OMV Global
en de
OMV Global
All Locations
View Map
OMV Websites
OMV Group Austria Bulgaria Czech Rep. Germany Hungary New Zealand Norway Romania Serbia Slovakia Tunisia UAE
OMV Gas Websites
OMV Gas Austria Belgium Germany Hungary Netherlands Turkey
OMV Petrom Websites
OMV Petrom Petrom Romania Petrom Moldova
Borealis Websites
Borealis Group
© William C. Y. Chu

Plastics: Wiring old and new energy

Reading time: 4 min

What role do plastics play in the energy transition and can they be part of a sustainable world in the future? We talked to Bart Verheule, Director Global Marketing Energy at Borealis, about how plastics enable the switch to renewable energies, what the “German Corridors” are, and how many cables we will need in the future.

As the plastics industry transforms to more sustainable production sources, they also play a vital role in enabling the transition to renewable energy for electricity production. Plastic is not only used as an insulation material but also as protective jacketing for these cables which transport electricity. The demand for energy is growing. This means that the distances it needs to travel, from where the renewable energy is generated to where it is consumed are becoming longer. The longer distances mean that the integrity and performance of cables is even more important.

One such example is, in the so-called "German Corridors," a critical part of Germany’s Energiewende where a series of underground electrical corridors that shall transport electricity from offshore wind farms over hundreds of kilometers. Once completed, these lines will have a capacity of about 8 gigawatts. That's roughly equivalent to the annual electricity consumption of all of Austria.

How many cables will we need in the future?

"In a single house alone, you have an average of 2 to 3 km of cables," Bart says. "Extrapolating the numbers to a worldwide demand is very difficult. What is certain, however, change and investment must happen in our exisiting global power grid as we transition more and more to renewable energy sources. In the next few years, we will have to build four times as many wind farms as in existence today. More wind turbines also mean more cables which need to meet the highest standards, seeing as they need to cover the longer distances and underwater.”

img_Zitat_Blog 20240205_EN


Transporting electricity: Challenge accepted!

The weak points in cable systems are the connections, or so called joints, so the goal is to produce cables that are as long as possible, ensuring as fewer joints as possible . “Borlink™” (a proprietary Borealis cross-linking technology) is a proven technology that can be utilized to produce extra-long cables, such as those used in German Corrdors. It is particularly suitable for high voltage direct current,  which transmits electricity over very long distances without losing too much electricity. "We  have an example of a cable producer in Asia that has been able to produce a 500-kilovolt cable, 20 kilograms per meter cable, for more than 20 days in continuous production. The result was a 60 km long cable that could connect from shore to a wind farm without any joints. The cables produced in this way can reach higher voltage and transmission levels, which means they are more efficient. For example, instead of two cables, only one can be used.”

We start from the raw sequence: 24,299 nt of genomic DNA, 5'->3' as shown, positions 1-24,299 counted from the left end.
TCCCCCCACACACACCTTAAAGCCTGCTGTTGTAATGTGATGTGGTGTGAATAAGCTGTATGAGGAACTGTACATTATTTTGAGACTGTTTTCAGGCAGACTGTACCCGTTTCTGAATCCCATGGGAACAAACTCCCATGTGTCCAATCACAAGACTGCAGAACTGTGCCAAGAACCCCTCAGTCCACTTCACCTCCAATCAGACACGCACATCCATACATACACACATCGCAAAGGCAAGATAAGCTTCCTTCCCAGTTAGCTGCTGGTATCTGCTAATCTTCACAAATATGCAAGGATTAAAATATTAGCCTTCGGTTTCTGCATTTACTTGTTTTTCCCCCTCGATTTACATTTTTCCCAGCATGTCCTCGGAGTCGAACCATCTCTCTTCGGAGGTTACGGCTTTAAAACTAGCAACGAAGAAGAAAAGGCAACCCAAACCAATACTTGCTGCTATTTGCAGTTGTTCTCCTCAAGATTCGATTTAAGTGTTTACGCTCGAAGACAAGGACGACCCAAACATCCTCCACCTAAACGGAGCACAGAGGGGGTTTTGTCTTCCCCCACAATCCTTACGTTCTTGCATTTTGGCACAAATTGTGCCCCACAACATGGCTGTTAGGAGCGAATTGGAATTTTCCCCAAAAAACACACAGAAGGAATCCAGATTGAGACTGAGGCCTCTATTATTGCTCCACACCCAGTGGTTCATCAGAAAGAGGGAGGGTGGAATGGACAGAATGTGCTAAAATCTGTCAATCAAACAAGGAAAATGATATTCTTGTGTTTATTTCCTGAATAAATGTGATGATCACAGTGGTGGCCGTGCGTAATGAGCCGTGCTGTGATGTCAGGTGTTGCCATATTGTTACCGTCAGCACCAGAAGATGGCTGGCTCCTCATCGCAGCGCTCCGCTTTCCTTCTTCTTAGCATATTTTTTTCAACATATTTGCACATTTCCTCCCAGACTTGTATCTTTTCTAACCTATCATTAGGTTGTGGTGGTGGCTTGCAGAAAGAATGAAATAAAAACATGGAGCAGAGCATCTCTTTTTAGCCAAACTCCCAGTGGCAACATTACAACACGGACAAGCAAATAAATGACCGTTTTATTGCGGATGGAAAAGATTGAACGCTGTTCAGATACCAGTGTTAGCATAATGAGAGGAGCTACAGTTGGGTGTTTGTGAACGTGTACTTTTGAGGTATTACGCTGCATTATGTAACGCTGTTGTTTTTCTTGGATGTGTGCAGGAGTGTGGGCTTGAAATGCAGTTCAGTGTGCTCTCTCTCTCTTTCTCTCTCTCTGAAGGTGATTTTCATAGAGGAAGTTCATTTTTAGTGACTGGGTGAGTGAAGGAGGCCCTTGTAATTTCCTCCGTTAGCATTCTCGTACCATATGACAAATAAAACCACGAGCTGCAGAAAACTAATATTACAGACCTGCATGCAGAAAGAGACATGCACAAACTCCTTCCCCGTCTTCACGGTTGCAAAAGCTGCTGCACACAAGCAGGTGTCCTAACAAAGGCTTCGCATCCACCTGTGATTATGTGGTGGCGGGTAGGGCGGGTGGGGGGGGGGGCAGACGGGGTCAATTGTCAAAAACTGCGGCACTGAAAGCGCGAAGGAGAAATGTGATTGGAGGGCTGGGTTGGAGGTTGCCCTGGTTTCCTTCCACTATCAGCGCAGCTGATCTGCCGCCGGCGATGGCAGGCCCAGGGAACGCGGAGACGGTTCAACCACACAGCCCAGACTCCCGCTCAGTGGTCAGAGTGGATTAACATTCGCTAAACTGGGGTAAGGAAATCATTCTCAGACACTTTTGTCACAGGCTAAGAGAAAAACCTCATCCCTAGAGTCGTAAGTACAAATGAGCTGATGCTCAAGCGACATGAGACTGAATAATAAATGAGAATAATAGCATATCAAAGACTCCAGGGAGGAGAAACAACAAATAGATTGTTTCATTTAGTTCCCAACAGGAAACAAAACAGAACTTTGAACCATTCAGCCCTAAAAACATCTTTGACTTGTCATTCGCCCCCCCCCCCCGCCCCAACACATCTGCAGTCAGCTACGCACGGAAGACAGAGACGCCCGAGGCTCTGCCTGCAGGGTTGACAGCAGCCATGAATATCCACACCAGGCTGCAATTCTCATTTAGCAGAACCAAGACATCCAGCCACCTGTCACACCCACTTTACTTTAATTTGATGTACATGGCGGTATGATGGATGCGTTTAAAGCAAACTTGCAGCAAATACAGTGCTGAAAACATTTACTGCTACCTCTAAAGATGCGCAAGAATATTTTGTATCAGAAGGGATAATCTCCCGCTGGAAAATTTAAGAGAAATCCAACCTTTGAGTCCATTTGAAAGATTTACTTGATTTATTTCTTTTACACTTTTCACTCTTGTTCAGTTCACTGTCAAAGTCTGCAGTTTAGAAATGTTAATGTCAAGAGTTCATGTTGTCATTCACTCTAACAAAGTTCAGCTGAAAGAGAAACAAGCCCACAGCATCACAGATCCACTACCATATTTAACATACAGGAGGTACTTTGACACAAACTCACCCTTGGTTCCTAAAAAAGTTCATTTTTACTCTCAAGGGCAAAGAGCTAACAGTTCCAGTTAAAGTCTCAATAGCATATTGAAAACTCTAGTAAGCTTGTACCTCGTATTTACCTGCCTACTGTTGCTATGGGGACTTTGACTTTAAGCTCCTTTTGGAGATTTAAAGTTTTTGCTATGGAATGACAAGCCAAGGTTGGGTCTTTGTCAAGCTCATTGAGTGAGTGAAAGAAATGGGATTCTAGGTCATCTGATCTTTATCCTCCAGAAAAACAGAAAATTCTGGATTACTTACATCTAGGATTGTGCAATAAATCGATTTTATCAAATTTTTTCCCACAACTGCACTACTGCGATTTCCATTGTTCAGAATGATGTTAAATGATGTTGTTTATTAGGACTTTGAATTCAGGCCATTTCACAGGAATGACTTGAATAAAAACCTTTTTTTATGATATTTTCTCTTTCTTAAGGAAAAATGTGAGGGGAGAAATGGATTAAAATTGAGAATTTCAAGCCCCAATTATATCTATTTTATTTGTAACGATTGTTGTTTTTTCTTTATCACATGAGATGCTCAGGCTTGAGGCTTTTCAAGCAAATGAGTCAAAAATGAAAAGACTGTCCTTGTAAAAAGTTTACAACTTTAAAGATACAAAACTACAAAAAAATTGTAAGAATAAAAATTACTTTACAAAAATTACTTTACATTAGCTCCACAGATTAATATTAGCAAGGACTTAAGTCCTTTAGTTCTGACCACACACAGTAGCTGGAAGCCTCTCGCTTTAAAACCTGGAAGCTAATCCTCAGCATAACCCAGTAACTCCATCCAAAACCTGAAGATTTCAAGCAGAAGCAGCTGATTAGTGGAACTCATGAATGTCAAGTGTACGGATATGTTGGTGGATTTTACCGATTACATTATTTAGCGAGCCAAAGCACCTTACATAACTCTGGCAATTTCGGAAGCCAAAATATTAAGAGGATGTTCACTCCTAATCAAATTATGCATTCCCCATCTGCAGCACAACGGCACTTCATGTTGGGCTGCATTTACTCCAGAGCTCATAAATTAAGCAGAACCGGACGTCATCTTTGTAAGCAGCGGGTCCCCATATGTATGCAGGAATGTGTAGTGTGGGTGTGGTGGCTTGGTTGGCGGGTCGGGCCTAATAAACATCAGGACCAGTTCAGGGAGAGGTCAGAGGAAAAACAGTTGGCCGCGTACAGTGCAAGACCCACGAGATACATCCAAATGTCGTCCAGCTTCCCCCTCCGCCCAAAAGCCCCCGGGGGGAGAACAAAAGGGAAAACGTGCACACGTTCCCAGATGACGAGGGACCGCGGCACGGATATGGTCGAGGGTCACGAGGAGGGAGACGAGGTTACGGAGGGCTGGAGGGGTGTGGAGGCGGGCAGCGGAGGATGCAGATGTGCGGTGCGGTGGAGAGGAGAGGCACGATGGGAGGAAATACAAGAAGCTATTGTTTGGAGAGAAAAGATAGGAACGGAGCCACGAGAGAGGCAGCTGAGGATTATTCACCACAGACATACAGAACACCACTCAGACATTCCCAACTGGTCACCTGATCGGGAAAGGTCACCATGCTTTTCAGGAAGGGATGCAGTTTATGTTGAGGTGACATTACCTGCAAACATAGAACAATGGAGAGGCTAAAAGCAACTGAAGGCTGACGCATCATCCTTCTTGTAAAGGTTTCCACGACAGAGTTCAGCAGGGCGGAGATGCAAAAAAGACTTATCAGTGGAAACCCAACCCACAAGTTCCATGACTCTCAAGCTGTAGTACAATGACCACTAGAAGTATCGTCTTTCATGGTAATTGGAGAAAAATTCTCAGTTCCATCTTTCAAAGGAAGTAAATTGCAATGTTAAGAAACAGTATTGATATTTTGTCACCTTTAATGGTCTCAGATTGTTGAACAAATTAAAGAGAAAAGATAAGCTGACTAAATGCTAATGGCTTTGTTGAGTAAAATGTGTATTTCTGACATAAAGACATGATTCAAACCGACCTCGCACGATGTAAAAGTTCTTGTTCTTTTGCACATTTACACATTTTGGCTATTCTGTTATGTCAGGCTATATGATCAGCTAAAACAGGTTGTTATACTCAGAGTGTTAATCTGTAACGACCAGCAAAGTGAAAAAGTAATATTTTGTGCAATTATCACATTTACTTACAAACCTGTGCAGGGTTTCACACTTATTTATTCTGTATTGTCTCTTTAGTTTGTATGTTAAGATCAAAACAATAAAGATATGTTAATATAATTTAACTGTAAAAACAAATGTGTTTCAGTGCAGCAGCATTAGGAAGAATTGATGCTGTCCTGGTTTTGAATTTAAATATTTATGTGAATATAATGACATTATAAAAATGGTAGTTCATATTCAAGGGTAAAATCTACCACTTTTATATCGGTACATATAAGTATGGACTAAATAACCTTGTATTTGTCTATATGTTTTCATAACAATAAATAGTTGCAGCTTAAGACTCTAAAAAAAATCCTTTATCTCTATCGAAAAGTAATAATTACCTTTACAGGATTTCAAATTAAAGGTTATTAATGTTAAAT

Cables in a Circular Economy?

img_NKT Cables_LV_027_2011_Original_(c)Borealis

"We guarantee a lifespan of 20 years for cables, and they usually last 40 years,” the expert indicates. “So cables are something very different from disposable plastics that are only used once. We're talking about durable plastics, which have to meet the highest standards of longevity and reliability." 

When it comes to mechanically recycling the plastic parts of a cable, we need to distinguish between the insulation and the protective jacketing. “If we were to incorporate mechanically recycled material into the insulation material, it would lead performance impairments. This is why we still need to rely on virgin plastics to provide the purity and quality levels needed for performance.”

For the outer protective jacket, however, recycled materials can be used. "We're developing a jacketing material right now that incorporates mechanically recycled plastics and can also be recycled at the end of its life. We also have a couple of pilot projects going on right now using our "Bornewables™ material" for cable production," Bart tells us. "The Bornewables are plastics made from second-generation bio-based feedstock, such as waste oil, residues from vegetable oil production and oil waste. Basically, it's the same process as when we make plastics from mineral oil." 

Sustainability can take many forms

"In addition to the recycling issue, decarbonization of the production process is a major concern for us when it comes to sustainability," he says. "We are constantly working on this, and it is firmly anchored in our strategy." Plastics are also used in photovoltaic systems, so it's hard to imagine renewable energy sources without them. "Plastics are a key link between old energy and new energy," the specialist is convinced.

Related content

About the Blog Netiquette Contact Subscribe to our Blog